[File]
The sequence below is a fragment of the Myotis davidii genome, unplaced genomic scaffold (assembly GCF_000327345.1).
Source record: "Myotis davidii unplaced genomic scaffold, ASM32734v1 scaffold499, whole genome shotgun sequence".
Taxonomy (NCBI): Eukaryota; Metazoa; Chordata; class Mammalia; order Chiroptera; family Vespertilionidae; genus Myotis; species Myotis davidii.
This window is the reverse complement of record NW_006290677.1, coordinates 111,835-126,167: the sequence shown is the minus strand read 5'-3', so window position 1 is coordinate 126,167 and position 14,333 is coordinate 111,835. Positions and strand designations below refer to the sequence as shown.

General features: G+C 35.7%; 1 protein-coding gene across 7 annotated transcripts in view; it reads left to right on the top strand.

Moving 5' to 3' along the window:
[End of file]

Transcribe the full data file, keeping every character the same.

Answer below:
The sequence below is a fragment of the Myotis davidii genome, unplaced genomic scaffold (assembly GCF_000327345.1).
Source record: "Myotis davidii unplaced genomic scaffold, ASM32734v1 scaffold499, whole genome shotgun sequence".
Taxonomy (NCBI): Eukaryota; Metazoa; Chordata; class Mammalia; order Chiroptera; family Vespertilionidae; genus Myotis; species Myotis davidii.
This window is the reverse complement of record NW_006290677.1, coordinates 111,835-126,167: the sequence shown is the minus strand read 5'-3', so window position 1 is coordinate 126,167 and position 14,333 is coordinate 111,835. Positions and strand designations below refer to the sequence as shown.

General features: G+C 35.7%; 1 protein-coding gene across 7 annotated transcripts in view; it reads left to right on the top strand.

Moving 5' to 3' along the window: